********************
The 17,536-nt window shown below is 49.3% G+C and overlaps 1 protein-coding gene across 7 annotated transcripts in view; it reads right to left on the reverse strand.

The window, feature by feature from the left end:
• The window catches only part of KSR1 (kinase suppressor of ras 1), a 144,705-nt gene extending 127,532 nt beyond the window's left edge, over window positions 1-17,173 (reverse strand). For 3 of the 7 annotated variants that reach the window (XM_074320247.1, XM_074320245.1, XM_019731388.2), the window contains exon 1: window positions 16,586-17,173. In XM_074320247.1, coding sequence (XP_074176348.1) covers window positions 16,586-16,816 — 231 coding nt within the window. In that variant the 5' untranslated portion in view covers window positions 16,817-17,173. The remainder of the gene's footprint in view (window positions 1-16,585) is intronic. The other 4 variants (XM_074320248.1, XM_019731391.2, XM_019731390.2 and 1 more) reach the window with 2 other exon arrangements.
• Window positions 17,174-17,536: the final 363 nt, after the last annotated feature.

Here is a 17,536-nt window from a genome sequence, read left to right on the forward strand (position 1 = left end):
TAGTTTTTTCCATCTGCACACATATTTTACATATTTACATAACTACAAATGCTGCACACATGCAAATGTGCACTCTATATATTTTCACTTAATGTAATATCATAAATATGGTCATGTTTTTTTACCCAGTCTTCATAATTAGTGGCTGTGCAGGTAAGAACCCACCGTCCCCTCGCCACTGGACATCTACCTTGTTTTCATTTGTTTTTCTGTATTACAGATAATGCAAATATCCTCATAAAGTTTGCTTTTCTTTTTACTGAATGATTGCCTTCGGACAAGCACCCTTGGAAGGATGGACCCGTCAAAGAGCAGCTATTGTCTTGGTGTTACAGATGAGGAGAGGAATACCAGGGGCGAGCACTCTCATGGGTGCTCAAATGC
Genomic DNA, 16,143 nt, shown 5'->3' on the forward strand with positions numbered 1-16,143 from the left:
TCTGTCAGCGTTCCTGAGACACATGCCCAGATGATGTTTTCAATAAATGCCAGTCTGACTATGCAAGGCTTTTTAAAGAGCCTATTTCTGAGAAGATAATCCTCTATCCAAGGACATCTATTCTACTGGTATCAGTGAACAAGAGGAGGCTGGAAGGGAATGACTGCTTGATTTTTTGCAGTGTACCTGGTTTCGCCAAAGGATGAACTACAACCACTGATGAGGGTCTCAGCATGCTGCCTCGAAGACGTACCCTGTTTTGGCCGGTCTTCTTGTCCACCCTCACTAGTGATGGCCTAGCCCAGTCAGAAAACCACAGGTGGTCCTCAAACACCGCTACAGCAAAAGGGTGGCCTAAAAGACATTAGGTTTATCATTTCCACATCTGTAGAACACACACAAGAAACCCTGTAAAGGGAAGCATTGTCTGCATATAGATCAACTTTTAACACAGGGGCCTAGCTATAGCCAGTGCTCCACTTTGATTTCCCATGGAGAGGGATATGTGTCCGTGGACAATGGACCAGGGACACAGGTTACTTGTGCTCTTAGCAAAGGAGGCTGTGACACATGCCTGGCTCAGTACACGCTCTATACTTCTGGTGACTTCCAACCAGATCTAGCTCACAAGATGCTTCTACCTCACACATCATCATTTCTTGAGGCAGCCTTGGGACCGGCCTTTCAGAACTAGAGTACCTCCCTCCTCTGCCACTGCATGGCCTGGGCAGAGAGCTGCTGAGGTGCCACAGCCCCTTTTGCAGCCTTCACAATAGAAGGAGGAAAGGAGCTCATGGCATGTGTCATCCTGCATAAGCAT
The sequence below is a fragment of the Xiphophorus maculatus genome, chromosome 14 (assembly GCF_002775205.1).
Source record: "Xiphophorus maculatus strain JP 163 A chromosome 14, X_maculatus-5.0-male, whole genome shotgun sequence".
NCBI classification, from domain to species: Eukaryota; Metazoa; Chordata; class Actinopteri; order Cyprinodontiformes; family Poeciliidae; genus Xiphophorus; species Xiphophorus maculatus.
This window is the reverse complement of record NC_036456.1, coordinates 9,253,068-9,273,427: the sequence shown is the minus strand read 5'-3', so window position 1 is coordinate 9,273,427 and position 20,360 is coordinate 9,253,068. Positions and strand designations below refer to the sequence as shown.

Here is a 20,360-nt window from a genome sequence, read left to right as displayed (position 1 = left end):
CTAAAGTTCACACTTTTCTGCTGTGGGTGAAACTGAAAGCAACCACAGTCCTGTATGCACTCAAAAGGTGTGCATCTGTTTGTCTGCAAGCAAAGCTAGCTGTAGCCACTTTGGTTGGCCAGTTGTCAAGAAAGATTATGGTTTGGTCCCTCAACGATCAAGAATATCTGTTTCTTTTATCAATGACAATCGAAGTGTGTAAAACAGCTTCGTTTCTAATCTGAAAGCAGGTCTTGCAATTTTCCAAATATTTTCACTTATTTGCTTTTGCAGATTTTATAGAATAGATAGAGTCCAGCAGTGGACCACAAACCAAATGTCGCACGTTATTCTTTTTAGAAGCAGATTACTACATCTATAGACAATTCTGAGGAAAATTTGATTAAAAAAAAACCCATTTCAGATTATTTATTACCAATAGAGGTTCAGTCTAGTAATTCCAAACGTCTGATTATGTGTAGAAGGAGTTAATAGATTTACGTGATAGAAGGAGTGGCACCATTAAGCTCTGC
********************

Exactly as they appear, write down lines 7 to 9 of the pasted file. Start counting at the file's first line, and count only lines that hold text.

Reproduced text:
Genomic DNA, 16,143 nt, shown 5'->3' on the forward strand with positions numbered 1-16,143 from the left:
TCTGTCAGCGTTCCTGAGACACATGCCCAGATGATGTTTTCAATAAATGCCAGTCTGACTATGCAAGGCTTTTTAAAGAGCCTATTTCTGAGAAGATAATCCTCTATCCAAGGACATCTATTCTACTGGTATCAGTGAACAAGAGGAGGCTGGAAGGGAATGACTGCTTGATTTTTTGCAGTGTACCTGGTTTCGCCAAAGGATGAACTACAACCACTGATGAGGGTCTCAGCATGCTGCCTCGAAGACGTACCCTGTTTTGGCCGGTCTTCTTGTCCACCCTCACTAGTGATGGCCTAGCCCAGTCAGAAAACCACAGGTGGTCCTCAAACACCGCTACAGCAAAAGGGTGGCCTAAAAGACATTAGGTTTATCATTTCCACATCTGTAGAACACACACAAGAAACCCTGTAAAGGGAAGCATTGTCTGCATATAGATCAACTTTTAACACAGGGGCCTAGCTATAGCCAGTGCTCCACTTTGATTTCCCATGGAGAGGGATATGTGTCCGTGGACAATGGACCAGGGACACAGGTTACTTGTGCTCTTAGCAAAGGAGGCTGTGACACATGCCTGGCTCAGTACACGCTCTATACTTCTGGTGACTTCCAACCAGATCTAGCTCACAAGATGCTTCTACCTCACACATCATCATTTCTTGAGGCAGCCTTGGGACCGGCCTTTCAGAACTAGAGTACCTCCCTCCTCTGCCACTGCATGGCCTGGGCAGAGAGCTGCTGAGGTGCCACAGCCCCTTTTGCAGCCTTCACAATAGAAGGAGGAAAGGAGCTCATGGCATGTGTCATCCTGCATAAGCAT
The sequence below is a fragment of the Xiphophorus maculatus genome, chromosome 14 (assembly GCF_002775205.1).